Hello, my name is Jodi and I’m a cheese addict. Two years ago I didn’t even really like cheese all that much and now I’m in full blown love.  I don’t really keep it in the house but when I eat out at Whole Foods I’ll pick just the cheese out of all the different salads. Totally. Busted. Sorry I’m not sorry <—-most obnoxious saying ever!

4. I can’t stop listening to “Just give me a Reason” by Pink (P!ink??)

Her voice combined with Fun.’s front man just hits all the right notes. It’s been on repeat for days. Pop explosion in my brain.

5. I just bought new workout pants for the first time since losing weight.

When I first started walking oh…two years ago…I bought about four pairs of the same Champion black capri pants from Target that I’ve worn this entire time. I decided enough was enough this weekend and went for a pair of new black compression capri pants from Old Navy.  I’ve been really good at holding off buying new clothes while losing weight to save money, but some things are worth it.

 

Do you have anything to confess?

 

Vegucated

Have you seen the documentary Vegucated? I watched it this weekend and it scared the bajeeeeesus outta me! It both made me want to swear off all animal products and had me whimpering about the future of the earth. Double whammy. Watch with caution!

I’ve already been leaning vegetarian lately but it was a good thing I didn’t plan on eating meat this week.. I don’t think I could stomach it right now.

My grocery cart was full of vegetables!

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The plan for eats this week is sweet blueberry quinoa for breakfast, salads with creamy tahini lentils (tahini dressing recipe from Oh She Glows) for lunch and the vegetable bowl of love for dinner.

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What’s a bowl of love you ask?!

It’s when I sautée a HEAP of vegetables and smother it with tomato sauce and toss in a few beans for protein.

This week featured a mix of cauliflower, baby bella shrooms, brussels sprouts and zucchini topped with (my favorite and 35 calorie) tomato sauce from Whole Foods and chickpeas.

When I first started losing weight I ate some version of this bowl of love for dinner every single night. Glad it’s making a return!

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Snacks have been all about fruit. Apples, bananas, strawberries. Can’t get enough.

I’ve also been going nuts for tea lately. Across the street from my (new and wonderful!!!) office is a new-to-me fair trade tea room with jars and jars of loose teas. So far I’ve tried tangerine ginger and cinnamon plum and both were crazy delicious. I’m a tea lover and ashamed to say this was my first time using an infuser. I’m hooked! I always thought it was a big process to use an infuser but it couldn’t have been easier. Tea-licious! 😉

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Now…the numbers

Starting weight: 243

Last weigh-in:154.5

This week: 154

Total lost: 89

Click here for every weigh in, ever.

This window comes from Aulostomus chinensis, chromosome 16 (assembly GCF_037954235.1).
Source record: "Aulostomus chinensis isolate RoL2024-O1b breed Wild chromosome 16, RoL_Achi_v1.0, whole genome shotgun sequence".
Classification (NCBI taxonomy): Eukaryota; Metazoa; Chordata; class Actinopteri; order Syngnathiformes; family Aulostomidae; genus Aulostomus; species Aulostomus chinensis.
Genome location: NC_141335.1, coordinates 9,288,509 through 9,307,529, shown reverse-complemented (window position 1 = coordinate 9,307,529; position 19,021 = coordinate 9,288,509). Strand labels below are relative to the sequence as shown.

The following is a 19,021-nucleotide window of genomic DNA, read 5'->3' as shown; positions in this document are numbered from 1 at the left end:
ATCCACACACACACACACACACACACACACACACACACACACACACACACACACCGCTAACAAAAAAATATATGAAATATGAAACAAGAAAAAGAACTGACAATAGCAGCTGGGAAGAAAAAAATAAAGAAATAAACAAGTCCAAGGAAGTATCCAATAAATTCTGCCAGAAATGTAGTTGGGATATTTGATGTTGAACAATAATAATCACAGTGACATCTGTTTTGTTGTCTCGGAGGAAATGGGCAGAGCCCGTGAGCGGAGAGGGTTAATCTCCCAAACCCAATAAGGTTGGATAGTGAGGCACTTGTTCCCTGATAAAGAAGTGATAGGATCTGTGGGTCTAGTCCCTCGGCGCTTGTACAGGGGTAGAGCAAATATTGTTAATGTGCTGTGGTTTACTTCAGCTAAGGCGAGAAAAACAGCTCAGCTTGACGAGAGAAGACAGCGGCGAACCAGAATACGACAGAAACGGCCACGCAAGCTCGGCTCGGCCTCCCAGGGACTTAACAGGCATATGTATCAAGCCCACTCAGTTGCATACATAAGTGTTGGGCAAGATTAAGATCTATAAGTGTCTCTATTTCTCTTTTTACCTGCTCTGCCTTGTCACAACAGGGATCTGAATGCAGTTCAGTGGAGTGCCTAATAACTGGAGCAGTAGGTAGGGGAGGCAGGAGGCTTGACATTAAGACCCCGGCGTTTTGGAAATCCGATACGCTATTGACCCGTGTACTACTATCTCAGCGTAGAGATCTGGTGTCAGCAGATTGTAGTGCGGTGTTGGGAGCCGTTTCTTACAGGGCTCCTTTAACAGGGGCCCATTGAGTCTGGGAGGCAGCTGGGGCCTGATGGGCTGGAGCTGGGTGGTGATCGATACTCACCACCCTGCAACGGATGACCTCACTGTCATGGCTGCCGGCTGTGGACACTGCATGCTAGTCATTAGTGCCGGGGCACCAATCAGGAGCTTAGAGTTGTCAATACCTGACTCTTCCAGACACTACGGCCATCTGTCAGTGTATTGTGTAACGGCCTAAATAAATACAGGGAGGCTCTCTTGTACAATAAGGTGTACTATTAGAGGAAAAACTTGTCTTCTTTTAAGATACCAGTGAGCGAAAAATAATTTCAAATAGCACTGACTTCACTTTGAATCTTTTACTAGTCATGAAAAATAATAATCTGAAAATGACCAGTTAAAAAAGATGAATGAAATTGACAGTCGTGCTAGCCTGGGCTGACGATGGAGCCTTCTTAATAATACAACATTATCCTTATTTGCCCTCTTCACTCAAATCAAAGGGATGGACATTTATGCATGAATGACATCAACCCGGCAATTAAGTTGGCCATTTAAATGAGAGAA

Love and weight loss

Every day I read a collection of blogs (RIP Google Reader) that fuel me in different ways.

Some are focused on weight loss.

Some are food blogs with pages and pages of delicious recipe inspiration.

Some are exercise blogs that get me motivated for the gym.

And some are loving blogs written by life coaches. The language is soft and peaceful. They encourage things like cracking yourself open to let light in, following your delicious desires and living authentically and paying attention to your needs through self care.

It’s language that strengthens the journey inward – a welcomed and restorative break from the other chatter on the internet.

Every week Mara Glatzel at Medicial Marzipan puts together a link list that I absolutely love.

This week she pointed to a video post by another inspiring woman, Anna Guest-Jelley, creator of Curvy Yoga.

In her video, Anna tackles the question: “Can you accept your body and want to lose weight?”

It’s the question I’ve struggled with for years.

How do I come out of this weight loss journey with some semblance of self acceptance in tact?

In her wisdom, instead of answering the question in her words, she encourages her audience to turn the question inward.

Can I accept my body and want to lose weight?

Yes.

I’ve done it so far although it hasn’t been easy.

It means that maybe my journey takes a little bit longer.

It means that I don’t set any deadlines in my journey.

It means that I honor every little piece of what goes into creating weight loss as a loving act of self care.

It means I accept myself along the way, the weight gains, weight stalls, binge eating, and so on.

It means sometimes I take breaks from the scale, not weighing myself for weeks, to just smile at myself in the mirror and remember my body is powerful and perfect. Right now.

It means that I say out loud, as often as is necessary, that I look good and feel good now. I don’t wait for a number to tell me that I feel good about myself.

It means that I don’t engage in competition or comparison that may threaten the peaceful path that I’m on.

It means that my voice remains the loudest when faced with opposition.

There you have it. This is how I accept myself and lose weight.

I’ve said it before, and it always needs to be said again, weight loss is not for everyone. The more important thing always and forever will be love.

Happy, peaceful Monday 🙂